FWF P29279-N27: ThermoWire

Funding institution:
FWF Austrian Science Fund

Project leader:
Silke BÜHLER-PASCHEN         

Project duration:
April 2017 - March 2020


Thermoelectric (TE) materials convert electric currents into temperature gradients and vice versa. As such they can be used both for solid state refrigeration and for conversion of waste heat into electricity, processes of great interest for a cleaner environment and a more efficient energy household. However, this prospect has been hampered by the relatively low efficiency of commercially available TE materials, restricting their technical applicability.

The prediction made more than twenty years ago that this can be remedied by nanotechnological means has triggered extensive research efforts worldwide, most focusing on the introduction and stabilization of nanostructures in bulk TE materials. The main problem with bulk nanostructuring, however, is that it usually does not only alter the grain sizes but also the material's density, composition, doping level, amount of foreign phases, and so on. As a consequence our understanding of the effects that nanostructuring has on the charge and heat carriers of the material is very limited. This situation calls for a new approach. ThermoWire shall overcome these limitations by studying TE properties on single, well-shaped mesoscopic (tens of nanometers to micrometers) structures of TE materials of great current interest.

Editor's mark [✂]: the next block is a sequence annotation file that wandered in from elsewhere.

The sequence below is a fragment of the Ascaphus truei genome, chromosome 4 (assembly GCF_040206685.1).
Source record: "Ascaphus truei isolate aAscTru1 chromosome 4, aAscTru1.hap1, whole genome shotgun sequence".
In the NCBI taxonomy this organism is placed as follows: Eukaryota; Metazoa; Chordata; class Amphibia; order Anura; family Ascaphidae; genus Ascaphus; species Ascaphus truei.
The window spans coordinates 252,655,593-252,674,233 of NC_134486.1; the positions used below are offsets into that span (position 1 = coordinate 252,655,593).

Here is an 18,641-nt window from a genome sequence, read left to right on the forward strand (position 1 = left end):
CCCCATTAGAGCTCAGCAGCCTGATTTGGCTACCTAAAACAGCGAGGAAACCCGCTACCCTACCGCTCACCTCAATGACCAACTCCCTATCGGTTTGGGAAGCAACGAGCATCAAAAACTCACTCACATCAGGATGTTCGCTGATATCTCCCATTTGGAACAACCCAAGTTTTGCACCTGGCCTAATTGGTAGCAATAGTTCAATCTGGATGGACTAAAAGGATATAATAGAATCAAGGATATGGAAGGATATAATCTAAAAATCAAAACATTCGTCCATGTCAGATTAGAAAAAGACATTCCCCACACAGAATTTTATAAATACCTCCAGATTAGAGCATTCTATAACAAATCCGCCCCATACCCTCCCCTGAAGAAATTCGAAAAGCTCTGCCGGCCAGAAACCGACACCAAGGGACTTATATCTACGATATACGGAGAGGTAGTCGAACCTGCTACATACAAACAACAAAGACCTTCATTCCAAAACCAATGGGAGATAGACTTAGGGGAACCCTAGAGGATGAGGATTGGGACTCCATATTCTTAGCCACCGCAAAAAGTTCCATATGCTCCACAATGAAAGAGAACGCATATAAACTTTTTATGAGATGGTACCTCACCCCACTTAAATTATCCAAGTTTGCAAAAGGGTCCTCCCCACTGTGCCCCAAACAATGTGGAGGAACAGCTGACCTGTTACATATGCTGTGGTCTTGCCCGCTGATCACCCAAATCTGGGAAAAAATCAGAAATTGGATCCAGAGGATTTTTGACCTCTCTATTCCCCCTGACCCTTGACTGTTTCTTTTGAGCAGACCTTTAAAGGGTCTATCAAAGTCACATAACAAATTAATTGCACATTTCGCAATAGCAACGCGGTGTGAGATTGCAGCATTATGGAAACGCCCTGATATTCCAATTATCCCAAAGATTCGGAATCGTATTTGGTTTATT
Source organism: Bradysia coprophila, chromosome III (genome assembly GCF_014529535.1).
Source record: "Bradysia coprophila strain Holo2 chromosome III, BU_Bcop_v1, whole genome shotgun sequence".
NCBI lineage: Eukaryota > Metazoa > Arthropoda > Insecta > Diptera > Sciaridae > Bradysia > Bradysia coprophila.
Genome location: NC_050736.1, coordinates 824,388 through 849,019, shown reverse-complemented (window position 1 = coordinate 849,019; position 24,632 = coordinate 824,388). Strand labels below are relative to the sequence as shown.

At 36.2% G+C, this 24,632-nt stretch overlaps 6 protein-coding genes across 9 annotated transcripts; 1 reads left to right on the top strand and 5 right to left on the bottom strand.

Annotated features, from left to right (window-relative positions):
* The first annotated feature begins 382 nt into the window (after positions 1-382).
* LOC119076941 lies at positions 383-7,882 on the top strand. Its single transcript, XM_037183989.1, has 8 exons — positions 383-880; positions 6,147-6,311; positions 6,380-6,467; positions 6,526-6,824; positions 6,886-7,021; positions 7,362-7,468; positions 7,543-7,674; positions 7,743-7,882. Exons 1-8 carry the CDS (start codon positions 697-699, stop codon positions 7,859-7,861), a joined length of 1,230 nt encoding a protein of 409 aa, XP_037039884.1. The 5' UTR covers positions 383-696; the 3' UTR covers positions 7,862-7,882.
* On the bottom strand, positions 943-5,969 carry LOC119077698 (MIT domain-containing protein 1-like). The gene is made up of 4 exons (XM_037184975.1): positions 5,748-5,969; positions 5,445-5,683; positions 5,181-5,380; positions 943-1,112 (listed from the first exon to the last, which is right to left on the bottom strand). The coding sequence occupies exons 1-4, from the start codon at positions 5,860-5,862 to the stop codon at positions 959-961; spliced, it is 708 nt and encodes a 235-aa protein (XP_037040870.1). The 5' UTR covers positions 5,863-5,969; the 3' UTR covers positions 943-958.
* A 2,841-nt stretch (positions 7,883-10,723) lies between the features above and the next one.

Measurements on single mesoscopic samples hold great promise for the complex TE materials we propose to study here: (1) rattling compounds, (2) materials with strongly correlated electrons, and (3) topological insulators. In these three materials classes mesostructuring is particularly interesting for very different reasons: in (1) it will reveal whether indeed very long-wavelength phonons dominate the heat transport, in (2) it will test whether giant thermoelectric powers are robust against mesostructuring, and in (3)  it will reveal whether high surface conductivities may boost the TE efficiency. 

Unfortunately, the reproducible bottom-up fabrication of mesowires is an unpredictable and tedious undertaking, and for most of the new materials that shall be investigated no routes of production are known. Therefore, the method that ThermoWire shall employ is a top-down approach. Bulk single crystals of selected compounds of all three material classes shall be synthesized, shaped by a focused ion beam technique into mesowires of varying diameters, crystallographic direction, and surface constitution, and measured one-by-one on a dedicated mesowire measurement platform. This will allow us to disentangle the different effects, compare the results with theory, and thus distinctly advance the field. Having recently developed the techniques, we are well-poised to go about these challenging tasks.